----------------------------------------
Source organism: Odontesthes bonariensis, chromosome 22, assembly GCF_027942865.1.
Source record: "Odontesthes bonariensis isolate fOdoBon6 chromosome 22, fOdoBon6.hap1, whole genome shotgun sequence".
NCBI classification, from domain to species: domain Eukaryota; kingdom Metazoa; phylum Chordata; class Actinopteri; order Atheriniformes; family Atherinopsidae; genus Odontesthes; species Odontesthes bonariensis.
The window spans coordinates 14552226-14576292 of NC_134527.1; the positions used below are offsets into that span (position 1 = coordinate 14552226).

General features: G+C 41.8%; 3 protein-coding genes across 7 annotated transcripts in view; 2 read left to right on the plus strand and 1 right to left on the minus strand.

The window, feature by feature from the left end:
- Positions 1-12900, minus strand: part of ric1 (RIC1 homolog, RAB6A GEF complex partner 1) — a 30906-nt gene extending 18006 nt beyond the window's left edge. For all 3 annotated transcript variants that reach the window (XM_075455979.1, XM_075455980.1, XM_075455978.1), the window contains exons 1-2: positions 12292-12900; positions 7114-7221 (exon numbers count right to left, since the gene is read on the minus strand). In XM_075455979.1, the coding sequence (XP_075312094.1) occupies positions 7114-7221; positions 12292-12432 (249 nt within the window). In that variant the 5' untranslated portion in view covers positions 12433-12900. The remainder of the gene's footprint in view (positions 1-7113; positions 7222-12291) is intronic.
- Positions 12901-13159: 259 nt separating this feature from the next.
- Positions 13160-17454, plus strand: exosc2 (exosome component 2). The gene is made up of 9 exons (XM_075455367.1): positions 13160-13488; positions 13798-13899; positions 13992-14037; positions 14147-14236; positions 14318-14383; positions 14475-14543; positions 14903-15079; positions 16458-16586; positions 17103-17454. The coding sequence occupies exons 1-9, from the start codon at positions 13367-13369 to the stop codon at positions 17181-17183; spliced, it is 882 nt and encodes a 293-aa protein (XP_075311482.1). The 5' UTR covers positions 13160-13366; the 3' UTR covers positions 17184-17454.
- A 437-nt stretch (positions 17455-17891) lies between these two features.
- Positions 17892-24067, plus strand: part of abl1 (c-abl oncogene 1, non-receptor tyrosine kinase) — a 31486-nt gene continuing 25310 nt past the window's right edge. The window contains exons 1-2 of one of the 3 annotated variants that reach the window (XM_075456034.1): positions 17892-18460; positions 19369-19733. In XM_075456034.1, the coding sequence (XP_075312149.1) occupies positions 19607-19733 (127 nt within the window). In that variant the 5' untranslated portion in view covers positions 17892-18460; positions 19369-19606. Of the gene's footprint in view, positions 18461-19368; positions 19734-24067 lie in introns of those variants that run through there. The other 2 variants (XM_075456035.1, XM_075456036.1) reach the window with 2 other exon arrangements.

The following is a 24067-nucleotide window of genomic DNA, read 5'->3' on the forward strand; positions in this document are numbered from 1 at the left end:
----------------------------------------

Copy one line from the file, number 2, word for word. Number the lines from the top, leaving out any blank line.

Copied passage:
Source record: "Odontesthes bonariensis isolate fOdoBon6 chromosome 22, fOdoBon6.hap1, whole genome shotgun sequence".